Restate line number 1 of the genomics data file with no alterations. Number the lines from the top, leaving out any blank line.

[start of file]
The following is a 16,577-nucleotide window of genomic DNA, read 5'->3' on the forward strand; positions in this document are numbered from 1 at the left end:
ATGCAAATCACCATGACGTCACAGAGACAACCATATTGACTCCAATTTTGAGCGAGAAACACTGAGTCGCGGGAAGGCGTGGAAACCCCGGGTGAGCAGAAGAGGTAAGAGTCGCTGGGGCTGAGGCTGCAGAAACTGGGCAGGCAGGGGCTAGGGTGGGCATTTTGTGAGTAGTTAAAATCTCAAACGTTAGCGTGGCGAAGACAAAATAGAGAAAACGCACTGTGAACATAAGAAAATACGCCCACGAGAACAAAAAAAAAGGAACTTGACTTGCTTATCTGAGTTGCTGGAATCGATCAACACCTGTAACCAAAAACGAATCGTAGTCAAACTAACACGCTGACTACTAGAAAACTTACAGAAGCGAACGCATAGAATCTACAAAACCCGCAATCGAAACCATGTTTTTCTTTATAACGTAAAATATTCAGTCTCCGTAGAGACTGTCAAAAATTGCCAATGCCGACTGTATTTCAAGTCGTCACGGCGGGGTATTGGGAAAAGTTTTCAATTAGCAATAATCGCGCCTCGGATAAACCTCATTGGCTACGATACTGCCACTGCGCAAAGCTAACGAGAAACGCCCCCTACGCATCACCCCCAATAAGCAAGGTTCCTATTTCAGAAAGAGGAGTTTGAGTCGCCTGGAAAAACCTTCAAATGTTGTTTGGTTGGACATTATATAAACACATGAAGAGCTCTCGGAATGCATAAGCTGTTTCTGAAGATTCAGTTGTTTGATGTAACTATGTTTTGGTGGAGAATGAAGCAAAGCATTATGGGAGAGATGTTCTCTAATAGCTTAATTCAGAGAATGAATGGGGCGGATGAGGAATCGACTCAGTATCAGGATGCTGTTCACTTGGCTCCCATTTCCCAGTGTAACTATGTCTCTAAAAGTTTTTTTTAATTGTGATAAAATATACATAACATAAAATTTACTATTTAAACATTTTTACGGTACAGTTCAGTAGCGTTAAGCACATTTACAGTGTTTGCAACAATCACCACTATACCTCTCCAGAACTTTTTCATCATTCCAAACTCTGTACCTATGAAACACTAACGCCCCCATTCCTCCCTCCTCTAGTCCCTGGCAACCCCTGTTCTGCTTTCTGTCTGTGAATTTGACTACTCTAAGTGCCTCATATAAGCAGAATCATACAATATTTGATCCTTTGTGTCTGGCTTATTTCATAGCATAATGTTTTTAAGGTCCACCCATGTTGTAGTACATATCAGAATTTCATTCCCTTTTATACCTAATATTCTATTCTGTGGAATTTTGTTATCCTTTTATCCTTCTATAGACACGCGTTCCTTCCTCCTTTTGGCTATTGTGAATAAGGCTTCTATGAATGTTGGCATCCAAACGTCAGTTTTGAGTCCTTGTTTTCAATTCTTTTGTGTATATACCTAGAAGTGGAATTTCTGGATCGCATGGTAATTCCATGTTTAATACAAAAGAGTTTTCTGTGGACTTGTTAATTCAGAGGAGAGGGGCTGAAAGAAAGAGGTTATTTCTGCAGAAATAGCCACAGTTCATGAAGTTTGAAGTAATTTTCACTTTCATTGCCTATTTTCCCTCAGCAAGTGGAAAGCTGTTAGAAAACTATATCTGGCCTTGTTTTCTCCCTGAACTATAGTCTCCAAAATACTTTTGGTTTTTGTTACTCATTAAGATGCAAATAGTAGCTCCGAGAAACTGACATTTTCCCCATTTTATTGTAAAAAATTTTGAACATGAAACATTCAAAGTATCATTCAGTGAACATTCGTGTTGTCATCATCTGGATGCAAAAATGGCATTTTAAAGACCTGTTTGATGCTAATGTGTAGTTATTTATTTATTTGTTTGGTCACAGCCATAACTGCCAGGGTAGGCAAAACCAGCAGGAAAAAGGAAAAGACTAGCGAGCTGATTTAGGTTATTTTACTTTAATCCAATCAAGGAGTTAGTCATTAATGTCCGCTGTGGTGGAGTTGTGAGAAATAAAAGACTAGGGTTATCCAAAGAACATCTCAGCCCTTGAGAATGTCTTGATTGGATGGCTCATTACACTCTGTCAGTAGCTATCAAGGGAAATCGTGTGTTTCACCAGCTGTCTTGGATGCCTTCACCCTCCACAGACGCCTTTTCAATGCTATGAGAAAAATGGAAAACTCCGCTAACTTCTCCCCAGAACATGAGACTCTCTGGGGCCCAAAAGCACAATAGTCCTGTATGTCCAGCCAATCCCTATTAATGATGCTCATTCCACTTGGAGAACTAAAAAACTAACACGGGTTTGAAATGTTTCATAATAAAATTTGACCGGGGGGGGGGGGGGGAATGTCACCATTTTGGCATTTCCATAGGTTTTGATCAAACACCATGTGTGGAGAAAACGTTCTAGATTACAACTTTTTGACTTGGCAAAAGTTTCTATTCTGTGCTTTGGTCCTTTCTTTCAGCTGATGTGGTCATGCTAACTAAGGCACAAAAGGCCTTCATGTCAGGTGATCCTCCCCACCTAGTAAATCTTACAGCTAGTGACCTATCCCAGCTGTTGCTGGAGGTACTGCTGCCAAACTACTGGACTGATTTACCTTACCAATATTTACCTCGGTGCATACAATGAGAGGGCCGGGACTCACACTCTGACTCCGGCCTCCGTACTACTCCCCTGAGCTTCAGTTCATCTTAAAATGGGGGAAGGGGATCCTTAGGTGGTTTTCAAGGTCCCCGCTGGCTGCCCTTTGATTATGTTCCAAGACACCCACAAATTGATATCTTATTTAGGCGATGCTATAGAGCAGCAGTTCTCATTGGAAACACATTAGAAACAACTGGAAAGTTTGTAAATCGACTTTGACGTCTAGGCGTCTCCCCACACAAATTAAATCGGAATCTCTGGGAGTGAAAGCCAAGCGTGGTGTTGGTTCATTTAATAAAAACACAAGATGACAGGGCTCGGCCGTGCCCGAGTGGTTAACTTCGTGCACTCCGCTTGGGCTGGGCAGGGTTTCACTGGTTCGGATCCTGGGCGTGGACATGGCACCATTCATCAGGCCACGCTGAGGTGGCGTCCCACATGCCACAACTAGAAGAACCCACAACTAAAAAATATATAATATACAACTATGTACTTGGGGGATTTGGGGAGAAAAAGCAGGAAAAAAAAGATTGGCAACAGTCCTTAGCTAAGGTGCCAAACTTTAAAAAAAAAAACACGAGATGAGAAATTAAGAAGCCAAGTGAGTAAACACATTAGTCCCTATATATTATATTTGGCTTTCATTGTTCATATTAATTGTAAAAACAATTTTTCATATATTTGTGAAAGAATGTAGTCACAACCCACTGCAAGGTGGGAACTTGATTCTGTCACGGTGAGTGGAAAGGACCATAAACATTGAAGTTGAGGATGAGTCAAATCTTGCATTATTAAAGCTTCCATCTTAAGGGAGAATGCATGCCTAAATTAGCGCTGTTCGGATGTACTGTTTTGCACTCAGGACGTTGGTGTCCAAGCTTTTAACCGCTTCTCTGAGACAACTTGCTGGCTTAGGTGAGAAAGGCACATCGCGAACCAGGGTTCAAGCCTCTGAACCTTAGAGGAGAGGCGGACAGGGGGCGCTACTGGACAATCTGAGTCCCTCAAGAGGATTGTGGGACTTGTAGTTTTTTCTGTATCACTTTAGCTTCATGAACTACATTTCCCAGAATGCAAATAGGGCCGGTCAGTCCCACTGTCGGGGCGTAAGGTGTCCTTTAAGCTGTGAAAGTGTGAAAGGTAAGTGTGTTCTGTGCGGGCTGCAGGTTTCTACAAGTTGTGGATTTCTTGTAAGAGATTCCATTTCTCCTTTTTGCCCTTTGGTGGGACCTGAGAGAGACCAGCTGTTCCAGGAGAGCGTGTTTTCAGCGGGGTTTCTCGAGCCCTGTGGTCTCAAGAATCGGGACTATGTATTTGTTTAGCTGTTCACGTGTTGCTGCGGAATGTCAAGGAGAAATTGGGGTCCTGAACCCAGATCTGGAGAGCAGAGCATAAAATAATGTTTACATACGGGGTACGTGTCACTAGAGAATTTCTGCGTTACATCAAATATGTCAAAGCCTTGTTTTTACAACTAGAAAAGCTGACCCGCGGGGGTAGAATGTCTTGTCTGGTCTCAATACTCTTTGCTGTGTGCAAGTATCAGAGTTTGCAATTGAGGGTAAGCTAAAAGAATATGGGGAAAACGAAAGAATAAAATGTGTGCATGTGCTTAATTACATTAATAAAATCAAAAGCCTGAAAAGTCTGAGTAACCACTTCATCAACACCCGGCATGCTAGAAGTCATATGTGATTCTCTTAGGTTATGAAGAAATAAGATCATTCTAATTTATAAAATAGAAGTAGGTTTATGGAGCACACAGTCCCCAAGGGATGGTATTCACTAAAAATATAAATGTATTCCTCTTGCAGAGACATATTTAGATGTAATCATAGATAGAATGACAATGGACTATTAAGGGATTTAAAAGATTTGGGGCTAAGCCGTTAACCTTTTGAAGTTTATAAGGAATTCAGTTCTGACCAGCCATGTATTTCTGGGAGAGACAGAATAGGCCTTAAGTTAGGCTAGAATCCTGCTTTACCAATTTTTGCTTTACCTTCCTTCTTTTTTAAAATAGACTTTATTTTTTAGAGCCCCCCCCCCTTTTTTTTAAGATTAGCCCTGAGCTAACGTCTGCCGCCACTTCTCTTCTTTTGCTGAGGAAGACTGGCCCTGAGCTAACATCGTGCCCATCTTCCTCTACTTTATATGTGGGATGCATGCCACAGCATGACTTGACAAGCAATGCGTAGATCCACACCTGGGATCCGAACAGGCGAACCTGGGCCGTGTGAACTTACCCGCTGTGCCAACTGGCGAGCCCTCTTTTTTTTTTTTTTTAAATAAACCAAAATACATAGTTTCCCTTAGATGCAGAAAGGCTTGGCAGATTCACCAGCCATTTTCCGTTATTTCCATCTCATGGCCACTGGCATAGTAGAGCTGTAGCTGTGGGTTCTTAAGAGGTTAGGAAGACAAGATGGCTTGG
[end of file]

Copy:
The following is a 16,577-nucleotide window of genomic DNA, read 5'->3' on the forward strand; positions in this document are numbered from 1 at the left end: